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Tricky Tricky Meets South Rakkas Crew Review

Remix. Released 2009.  

BBC Review

An electrifying listen, invigorating the parts Tricky can’t usually reach.

Mike Diver 2009

With remix albums becoming increasingly common on shelves both high street and virtual, facilitated by a proliferation of affordable technology enabling any kid with a modicum of musical proficiency to reconstruct an indie-rock number into a blacker-than-night drum & bass monster, standing out from the pack is difficult indeed.

Few strike a chord with audiences beyond those already invested in the artist in question, those who’ve bought into an album’s campaign once and don’t mind displaying their completist tendencies. The guilty bands know who they are – exploitive with their supplementary collections and subsequently lambasted in the press. But Brit rapper Tricky has surpassed typical levels of expectation for such a project by handing his Knowle West Boy album of 2008 over to Florida-based dancehall production team South Rakkas Crew for a near-complete overhaul.

The bare bones remain, but this is a brand new listening experience, far removed from the atmospheres of its original guise. It’s one that has more in common tonally with recent adventures in multi-cultural explorations of low-end vibrations by the likes of Major Lazer and Buraka Som Sistema, a collision of exotic and intoxicating rhythms that dance around truly body-rocking beats. More often than not Tricky himself is relegated to a back seat position, vocally – he rules the mix on the scratch-and-glitch dynamics of Coalition, but elsewhere the high ground is captured by roaring toasters.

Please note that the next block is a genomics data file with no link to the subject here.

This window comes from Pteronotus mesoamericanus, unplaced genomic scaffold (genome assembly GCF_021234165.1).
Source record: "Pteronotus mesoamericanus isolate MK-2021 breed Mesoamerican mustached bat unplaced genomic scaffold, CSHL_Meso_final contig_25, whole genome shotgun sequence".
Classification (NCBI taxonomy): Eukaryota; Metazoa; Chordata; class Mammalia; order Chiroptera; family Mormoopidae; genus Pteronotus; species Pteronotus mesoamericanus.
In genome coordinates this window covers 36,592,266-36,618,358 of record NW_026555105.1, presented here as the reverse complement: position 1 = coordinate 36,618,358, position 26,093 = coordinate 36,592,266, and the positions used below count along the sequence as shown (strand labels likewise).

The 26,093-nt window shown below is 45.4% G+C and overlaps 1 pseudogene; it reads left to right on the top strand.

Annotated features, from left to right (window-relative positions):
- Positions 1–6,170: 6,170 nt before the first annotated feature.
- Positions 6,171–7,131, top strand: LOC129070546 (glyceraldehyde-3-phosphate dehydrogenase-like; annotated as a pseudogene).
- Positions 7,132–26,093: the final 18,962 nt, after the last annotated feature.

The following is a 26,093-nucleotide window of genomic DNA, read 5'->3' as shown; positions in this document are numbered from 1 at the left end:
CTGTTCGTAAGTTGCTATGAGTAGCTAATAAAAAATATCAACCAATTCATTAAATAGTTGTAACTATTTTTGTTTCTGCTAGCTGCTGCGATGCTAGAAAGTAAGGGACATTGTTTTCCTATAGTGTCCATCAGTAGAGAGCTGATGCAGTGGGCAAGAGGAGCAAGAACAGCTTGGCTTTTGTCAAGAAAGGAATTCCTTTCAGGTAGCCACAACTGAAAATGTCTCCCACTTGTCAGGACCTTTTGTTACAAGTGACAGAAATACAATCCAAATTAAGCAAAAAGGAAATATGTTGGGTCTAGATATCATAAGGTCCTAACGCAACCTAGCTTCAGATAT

Great examples of this particular approach arrive in the shapes of Cross to Bear – a slowed-down swagger set against bass so deep it threatens to get in the blood and pop your heart – and intentions-signalling opener Bacative. Sci-fi synths provide the fanfare for courteous introductions, a robotic voice announcing the arrival of our architects, before both male and female contributions interweave and Tricky himself delivers the ominous line: “We come in peace / and leave you in pieces.”

An apt statement, given the way this collection has been assembled: despite the source material, it feels like a from-nothing-upwards affair, essentially a brand new album rather than a remix disc. Its multiple pieces were left in a state of disarray, but they’ve been hammered and glued into forms that enthral and excite. …Meets South Rakkas Crew is an electrifying listen, invigorating the parts Tricky can’t usually reach. Hackneyed, clichéd, mercenary – despite the pitiful end results of comparable endeavours, these things it certainly is not.

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